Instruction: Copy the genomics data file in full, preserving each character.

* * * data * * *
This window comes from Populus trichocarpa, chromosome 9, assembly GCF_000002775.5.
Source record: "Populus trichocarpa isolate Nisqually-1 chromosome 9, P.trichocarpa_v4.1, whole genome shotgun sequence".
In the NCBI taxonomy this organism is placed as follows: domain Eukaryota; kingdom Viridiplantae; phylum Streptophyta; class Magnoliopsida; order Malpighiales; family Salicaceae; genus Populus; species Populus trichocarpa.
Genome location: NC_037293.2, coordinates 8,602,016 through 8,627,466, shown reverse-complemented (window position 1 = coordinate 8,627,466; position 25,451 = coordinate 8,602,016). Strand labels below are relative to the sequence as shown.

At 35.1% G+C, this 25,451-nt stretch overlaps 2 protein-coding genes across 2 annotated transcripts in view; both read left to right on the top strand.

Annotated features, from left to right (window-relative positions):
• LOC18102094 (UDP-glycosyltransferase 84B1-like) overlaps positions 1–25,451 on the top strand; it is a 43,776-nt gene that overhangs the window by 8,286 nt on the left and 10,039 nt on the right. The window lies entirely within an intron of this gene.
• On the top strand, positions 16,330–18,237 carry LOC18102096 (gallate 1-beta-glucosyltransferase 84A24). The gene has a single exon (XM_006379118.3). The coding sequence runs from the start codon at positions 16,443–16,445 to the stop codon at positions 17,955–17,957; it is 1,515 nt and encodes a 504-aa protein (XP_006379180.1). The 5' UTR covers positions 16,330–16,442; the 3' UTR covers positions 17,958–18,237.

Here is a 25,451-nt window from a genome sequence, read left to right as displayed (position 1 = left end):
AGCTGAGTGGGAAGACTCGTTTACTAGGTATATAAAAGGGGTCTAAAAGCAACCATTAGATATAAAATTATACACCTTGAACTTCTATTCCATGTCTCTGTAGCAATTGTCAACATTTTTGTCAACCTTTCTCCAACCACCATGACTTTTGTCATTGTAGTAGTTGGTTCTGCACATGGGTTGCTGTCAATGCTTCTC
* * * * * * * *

This window comes from Populus trichocarpa, chromosome 9, assembly GCF_000002775.5.
Source record: "Populus trichocarpa isolate Nisqually-1 chromosome 9, P.trichocarpa_v4.1, whole genome shotgun sequence".
In the NCBI taxonomy this organism is placed as follows: domain Eukaryota; kingdom Viridiplantae; phylum Streptophyta; class Magnoliopsida; order Malpighiales; family Salicaceae; genus Populus; species Populus trichocarpa.
Genome location: NC_037293.2, coordinates 8,602,016 through 8,627,466, shown reverse-complemented (window position 1 = coordinate 8,627,466; position 25,451 = coordinate 8,602,016). Strand labels below are relative to the sequence as shown.

At 35.1% G+C, this 25,451-nt stretch overlaps 2 protein-coding genes across 2 annotated transcripts in view; both read left to right on the top strand.

Annotated features, from left to right (window-relative positions):
• LOC18102094 (UDP-glycosyltransferase 84B1-like) overlaps positions 1–25,451 on the top strand; it is a 43,776-nt gene that overhangs the window by 8,286 nt on the left and 10,039 nt on the right. The window lies entirely within an intron of this gene.
• On the top strand, positions 16,330–18,237 carry LOC18102096 (gallate 1-beta-glucosyltransferase 84A24). The gene has a single exon (XM_006379118.3). The coding sequence runs from the start codon at positions 16,443–16,445 to the stop codon at positions 17,955–17,957; it is 1,515 nt and encodes a 504-aa protein (XP_006379180.1). The 5' UTR covers positions 16,330–16,442; the 3' UTR covers positions 17,958–18,237.

Here is a 25,451-nt window from a genome sequence, read left to right as displayed (position 1 = left end):
AGCTGAGTGGGAAGACTCGTTTACTAGGTATATAAAAGGGGTCTAAAAGCAACCATTAGATATAAAATTATACACCTTGAACTTCTATTCCATGTCTCTGTAGCAATTGTCAACATTTTTGTCAACCTTTCTCCAACCACCATGACTTTTGTCATTGTAGTAGTTGGTTCTGCACATGGGTTGCTGTCAATGCTTCTC